Brad Grossman: Take Control Of Your Mind And Increase Creativity

Brad Grossman: Take Control Of Your Mind And Increase Creativity

Founder of cultural think-tank Grossman and Partners, publisher of the Zeitguide, takes a closer look into how to best channel one's mental energies into greater creativity and efficiency.

Brad Grossman, Grossman & Partners
  • 24 march 2013

What keeps creative people at the top of their game? Brad Grossman, of ‘cultural think-tank’ Grossman and Partners, shares a few ideas with PSFK featured in their publication The Zeitguide. In the third and final of our series of posts, we look at how by channeling our energy we can actually become more creative.

That was just one of the intriguing things we discovered while writing the 2013 Zeitguide, Grossman & Partner’s annual examination of the most vital cultural conversations underway in everything from food to finance. Research is revealing that our minds are much more malleable than previously believed. We can change our habits, create new thinking patterns, and tame counterproductive distraction.


The jury’s still out on whether the Quantified Self movement, the drive to “track everything” from sleep cycles to bowel movements, is leading to better health or just more hypochondriacs. But if it’s the latter, the DSM, psychiatry’s guidebook to mental disorders, will be right there to catch up in about 20 years.

When the last edition of the DSM came out in 1994, the Internet was in its infancy. But when the DSM-5 (officially: the Diagnostic and Statistical Manual of Mental Disorders) arrives in May, it’s likely to include Internet Use Disorder—Internet addiction—along with a host of other hotly debated amendments. Asperger’s syndrome and dyslexia will disappear, to be folded into broader categories encompassing “autism spectrum disorder” and learning disorders. “Gender identity disorder” will become “gender dysphoria” to shed the negative spin of the word disorder.

What other disorders, er … issues are we wrestling with?


Much of the national wellness conversation was about breaking the distraction habit (see “Internet Use Disorder” above) and finding focus. As Peter Bregman put it, “The faster the waves come, the more deliberately we need to navigate.” The consultant’s advice to readers of the Harvard Business Review? Just say no. Decide what deserves attention, and also what to ignore.

Psychologist Sherry Turkle placed her attention on in-person human interaction—and unplugged solitude. Gadgets and social networks provide us with the “illusion of companionship without the demands of a relationship,” she wrote in the New York Times. “But constant Internet access isn’t the same as human connection. And if we find it impossible to be alone with our thoughts, then we will never know how to be solitary and we will always be lonely.”

The fact is, the “busy trap,” which Tim Kreider described so well, is near ubiquitous. (How are you? Crazy busy!) And so is the anxiety that both produces and results from it. Dan Smith, author of “Monkey Mind: A Memoir of Anxiety,” has a counterintuitive spin on what’s perpetuating this national disquiet: We’re too lazy to change the behavior and situations that agitate us. “Anxiety may come on like an affliction, but it persists due to habit,” he wrote.

Fortunately, we can form new habits. A brain-science spin made “habits” a best-seller-list buzzword, as Charles Duhigg tracked the neurobiology behind how cues, routines, and rewards etch their way onto our basal ganglia and drive what we do—often without our conscious participation. One takeaway: The brain alters throughout life based on our experiences, and we all have the neuroplasticity to change—for better or for worse.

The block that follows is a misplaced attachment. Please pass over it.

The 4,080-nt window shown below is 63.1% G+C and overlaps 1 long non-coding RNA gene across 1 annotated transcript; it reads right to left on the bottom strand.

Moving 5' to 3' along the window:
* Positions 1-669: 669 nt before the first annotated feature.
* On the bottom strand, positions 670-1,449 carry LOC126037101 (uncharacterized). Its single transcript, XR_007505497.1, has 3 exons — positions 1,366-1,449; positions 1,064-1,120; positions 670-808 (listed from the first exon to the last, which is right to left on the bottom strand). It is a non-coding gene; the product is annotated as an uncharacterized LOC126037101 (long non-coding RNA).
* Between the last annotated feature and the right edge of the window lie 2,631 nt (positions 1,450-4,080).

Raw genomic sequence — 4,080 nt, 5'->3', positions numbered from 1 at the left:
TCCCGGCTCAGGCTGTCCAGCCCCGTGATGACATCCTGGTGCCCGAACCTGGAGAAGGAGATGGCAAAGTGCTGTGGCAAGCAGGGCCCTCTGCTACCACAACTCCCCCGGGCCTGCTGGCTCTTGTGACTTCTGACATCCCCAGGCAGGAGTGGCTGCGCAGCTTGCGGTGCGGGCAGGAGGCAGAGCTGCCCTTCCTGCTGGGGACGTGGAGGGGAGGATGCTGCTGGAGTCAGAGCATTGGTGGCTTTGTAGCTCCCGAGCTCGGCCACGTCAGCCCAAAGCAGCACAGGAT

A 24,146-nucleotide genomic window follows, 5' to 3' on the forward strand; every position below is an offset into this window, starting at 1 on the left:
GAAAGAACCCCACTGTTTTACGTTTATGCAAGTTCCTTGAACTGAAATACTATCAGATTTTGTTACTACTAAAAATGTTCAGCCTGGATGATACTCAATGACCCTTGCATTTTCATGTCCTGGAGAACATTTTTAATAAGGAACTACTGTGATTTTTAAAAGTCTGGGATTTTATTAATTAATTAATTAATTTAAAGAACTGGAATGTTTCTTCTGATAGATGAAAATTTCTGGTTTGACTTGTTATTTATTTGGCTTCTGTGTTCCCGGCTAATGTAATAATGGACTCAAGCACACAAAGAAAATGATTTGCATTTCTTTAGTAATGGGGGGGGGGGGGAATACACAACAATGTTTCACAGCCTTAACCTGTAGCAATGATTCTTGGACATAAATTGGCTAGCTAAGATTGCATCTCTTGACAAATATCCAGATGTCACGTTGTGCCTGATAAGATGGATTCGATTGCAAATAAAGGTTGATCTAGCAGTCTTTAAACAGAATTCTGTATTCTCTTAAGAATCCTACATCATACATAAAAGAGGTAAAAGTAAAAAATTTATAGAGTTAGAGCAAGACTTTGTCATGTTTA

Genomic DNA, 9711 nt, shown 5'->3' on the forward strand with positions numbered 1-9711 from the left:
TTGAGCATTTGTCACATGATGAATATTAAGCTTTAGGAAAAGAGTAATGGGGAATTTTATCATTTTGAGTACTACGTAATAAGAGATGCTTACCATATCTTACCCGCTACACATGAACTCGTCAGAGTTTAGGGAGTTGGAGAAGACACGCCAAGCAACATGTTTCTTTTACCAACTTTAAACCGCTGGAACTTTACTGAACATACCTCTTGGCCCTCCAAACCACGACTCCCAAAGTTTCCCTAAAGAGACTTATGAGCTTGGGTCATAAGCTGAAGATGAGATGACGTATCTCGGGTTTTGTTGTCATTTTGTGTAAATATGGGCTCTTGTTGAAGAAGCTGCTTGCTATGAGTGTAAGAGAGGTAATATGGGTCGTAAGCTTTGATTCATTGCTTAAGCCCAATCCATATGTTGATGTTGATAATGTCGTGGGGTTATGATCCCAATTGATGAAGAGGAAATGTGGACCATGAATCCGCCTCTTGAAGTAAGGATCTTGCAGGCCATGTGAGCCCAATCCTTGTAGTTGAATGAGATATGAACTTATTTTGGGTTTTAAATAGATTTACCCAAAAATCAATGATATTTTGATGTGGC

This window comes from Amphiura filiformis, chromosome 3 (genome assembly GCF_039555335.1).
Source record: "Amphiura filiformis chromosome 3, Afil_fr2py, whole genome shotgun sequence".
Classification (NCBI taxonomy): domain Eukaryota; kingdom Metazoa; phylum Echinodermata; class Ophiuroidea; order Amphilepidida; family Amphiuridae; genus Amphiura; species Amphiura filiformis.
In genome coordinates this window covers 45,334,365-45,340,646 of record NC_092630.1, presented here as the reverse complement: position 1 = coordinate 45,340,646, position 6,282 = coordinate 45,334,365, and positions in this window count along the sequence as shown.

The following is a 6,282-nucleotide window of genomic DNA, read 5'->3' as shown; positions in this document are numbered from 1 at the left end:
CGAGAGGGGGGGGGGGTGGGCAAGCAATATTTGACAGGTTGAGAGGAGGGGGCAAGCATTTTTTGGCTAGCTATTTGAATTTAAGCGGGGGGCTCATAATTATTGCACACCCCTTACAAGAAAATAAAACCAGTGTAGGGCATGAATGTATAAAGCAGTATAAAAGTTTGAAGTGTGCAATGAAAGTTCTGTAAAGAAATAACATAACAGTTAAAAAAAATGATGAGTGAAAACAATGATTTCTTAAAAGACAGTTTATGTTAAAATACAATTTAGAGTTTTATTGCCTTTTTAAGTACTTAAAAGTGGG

Positive psychology, which emphasizes such activities as keeping gratitude journals, is ever popular. But positive fantasies can be problematic, Gabriele Oettingen’s psychology lab at New York University found. Students who fantasized about winning an essay contest had less energy afterward than those who didn’t fantasize.

Enter the power of negative thinking. Oettingen and partners found that imagining obstacles helps people think through them in a practical, strategic way. Her team calls this method “mental contrasting”—setting a goal and direction, while simultaneously acknowledging your limits and the hurdles you’re likely to face. Another grounded view of the less-than-sunny side of life: Oliver Burkeman’s “The Antidote: Happiness for People Who Can’t Stand Positive Thinking.”

There’s no reason, however, to feel negative if you wake up in the middle of the night—it might not be panic that’s breaking up your sleep cycle. Scientists and historians are discovering that humans, when given the chance, will sleep in segments. As we redefine the way the world works, perhaps we should redefine the way we think of sleep.

There was also good news about depression. Studies of a club drug, ketamine, which can produce hallucinations, delirium, and “pleasant dream-like states,” opened new avenues into treating depression: by speedily repairing mood-regulating brain cells damaged by stress. Yale neurobiologist Ron Duman told NPR that discovering how ketamine spurs synapse growth is the “biggest finding in the field over the last 50 years”—with the potential to offer relief to the one-third of people with depression who aren’t helped by SSRIs.

Brad Grossman is the founder of Grossman & Partners, a think-tank do-tank that explores cutting-edge ideas and produces custom content designed to stimulate curiosity, innovation and growth. To learn more about the Zeitguide, go to for a digital sampler of three chapters from the 2013 Zeitguide. Access to the whole thing—including a print edition tastefully dressed in emerald green (Pantone’s color of the year)—is also on sale on the site.

Images designed exclusively for the Zeitguide


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